Moon was shortened from “Moondawgie,” my given nickname, which one earns, as selected by his peers. Three decades ago, on a peninsula far, far, away, the “naming committee” had just watched the movie “Gidget Goes To The Beach.” The character Moondoggie fit me, but they wanted to make it sound more southern—hence, Moondawgie. As email was beginning in the military in 1990, everyone knew me by Moondawgie, or Moon. So to make it easier to find my name in the Global email list, I changed my first name to Moon. Years later, I made the change official (that is, legal).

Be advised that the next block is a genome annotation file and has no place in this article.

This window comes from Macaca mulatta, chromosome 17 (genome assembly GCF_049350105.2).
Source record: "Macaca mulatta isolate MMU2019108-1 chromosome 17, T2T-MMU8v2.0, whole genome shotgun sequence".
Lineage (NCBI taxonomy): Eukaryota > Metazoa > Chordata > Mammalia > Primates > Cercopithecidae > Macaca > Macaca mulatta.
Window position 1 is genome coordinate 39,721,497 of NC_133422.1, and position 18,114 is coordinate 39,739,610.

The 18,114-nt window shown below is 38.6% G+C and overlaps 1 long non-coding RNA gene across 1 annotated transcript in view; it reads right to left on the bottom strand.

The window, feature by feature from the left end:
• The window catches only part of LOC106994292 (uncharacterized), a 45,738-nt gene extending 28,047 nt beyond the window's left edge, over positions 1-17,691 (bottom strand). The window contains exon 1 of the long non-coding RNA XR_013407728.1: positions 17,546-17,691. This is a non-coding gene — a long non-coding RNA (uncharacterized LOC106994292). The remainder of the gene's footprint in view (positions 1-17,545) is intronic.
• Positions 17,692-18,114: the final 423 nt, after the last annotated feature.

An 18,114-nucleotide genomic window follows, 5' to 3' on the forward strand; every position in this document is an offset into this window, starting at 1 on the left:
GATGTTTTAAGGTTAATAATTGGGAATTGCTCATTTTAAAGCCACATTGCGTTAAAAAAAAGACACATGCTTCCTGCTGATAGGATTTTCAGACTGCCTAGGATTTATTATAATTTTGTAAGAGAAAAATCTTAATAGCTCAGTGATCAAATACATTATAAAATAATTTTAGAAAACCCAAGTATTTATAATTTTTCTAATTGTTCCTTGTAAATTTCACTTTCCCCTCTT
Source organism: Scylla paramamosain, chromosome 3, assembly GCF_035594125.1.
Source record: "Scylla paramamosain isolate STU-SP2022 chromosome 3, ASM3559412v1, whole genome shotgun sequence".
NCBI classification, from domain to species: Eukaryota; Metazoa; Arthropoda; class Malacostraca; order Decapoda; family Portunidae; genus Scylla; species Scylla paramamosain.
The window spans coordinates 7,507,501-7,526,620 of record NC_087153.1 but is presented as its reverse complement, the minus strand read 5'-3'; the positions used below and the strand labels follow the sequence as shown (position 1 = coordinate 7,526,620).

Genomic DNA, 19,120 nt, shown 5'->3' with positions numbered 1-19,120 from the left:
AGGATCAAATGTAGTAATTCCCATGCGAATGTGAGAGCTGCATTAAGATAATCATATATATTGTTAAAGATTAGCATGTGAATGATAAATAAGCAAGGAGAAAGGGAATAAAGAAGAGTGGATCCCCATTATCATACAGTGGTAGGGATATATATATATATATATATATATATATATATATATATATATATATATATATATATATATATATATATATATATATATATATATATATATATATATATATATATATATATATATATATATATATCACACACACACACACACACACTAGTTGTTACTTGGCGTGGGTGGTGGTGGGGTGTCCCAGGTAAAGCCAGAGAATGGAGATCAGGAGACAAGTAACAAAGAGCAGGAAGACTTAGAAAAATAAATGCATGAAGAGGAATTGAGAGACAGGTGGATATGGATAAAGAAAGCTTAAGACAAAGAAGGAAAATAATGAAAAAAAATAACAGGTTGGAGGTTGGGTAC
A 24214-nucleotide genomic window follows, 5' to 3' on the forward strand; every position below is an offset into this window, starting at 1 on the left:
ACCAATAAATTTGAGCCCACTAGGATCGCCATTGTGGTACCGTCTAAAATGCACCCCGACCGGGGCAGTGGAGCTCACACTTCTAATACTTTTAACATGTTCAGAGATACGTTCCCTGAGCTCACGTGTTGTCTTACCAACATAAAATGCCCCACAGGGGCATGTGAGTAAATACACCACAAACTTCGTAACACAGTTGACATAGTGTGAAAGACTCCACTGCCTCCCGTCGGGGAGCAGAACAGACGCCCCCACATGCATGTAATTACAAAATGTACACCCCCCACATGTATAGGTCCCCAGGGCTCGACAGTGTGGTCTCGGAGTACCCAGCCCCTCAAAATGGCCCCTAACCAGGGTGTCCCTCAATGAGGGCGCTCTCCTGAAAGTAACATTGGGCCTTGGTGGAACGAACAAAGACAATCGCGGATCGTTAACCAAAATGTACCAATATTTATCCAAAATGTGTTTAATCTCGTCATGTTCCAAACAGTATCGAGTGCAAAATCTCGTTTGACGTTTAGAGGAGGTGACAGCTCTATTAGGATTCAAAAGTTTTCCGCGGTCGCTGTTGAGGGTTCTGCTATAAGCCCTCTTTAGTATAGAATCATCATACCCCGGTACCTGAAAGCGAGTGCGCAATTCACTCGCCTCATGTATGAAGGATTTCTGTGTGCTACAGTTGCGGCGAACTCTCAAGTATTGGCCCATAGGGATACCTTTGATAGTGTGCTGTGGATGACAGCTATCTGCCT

A few years ago you had an unprecedented opportunity to meet one of your childhood heroes, Apollo 11 astronaut—and moonwalker—Buzz Aldrin.
Yes! In 1998, former fighter pilot Buzz Aldrin was the 52nd Fighter Wing’s guest speaker. When I met him, I stuck my hand out to shake and said, “Col. Aldrin, welcome to Germany. My name is Moon, but you can’t walk on me.”